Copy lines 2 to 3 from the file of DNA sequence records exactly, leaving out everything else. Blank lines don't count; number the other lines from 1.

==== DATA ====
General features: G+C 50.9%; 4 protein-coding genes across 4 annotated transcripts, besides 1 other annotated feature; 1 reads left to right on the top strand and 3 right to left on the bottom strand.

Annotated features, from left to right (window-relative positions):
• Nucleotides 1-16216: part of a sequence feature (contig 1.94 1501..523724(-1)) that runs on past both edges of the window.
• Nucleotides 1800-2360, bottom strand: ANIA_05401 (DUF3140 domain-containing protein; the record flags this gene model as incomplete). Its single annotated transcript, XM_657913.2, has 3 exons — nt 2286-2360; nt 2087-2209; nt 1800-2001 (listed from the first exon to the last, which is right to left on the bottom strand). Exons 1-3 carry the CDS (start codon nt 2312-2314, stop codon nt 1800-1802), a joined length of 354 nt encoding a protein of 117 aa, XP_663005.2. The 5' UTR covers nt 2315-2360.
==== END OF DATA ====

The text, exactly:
Annotated features, from left to right (window-relative positions):
• Nucleotides 1-16216: part of a sequence feature (contig 1.94 1501..523724(-1)) that runs on past both edges of the window.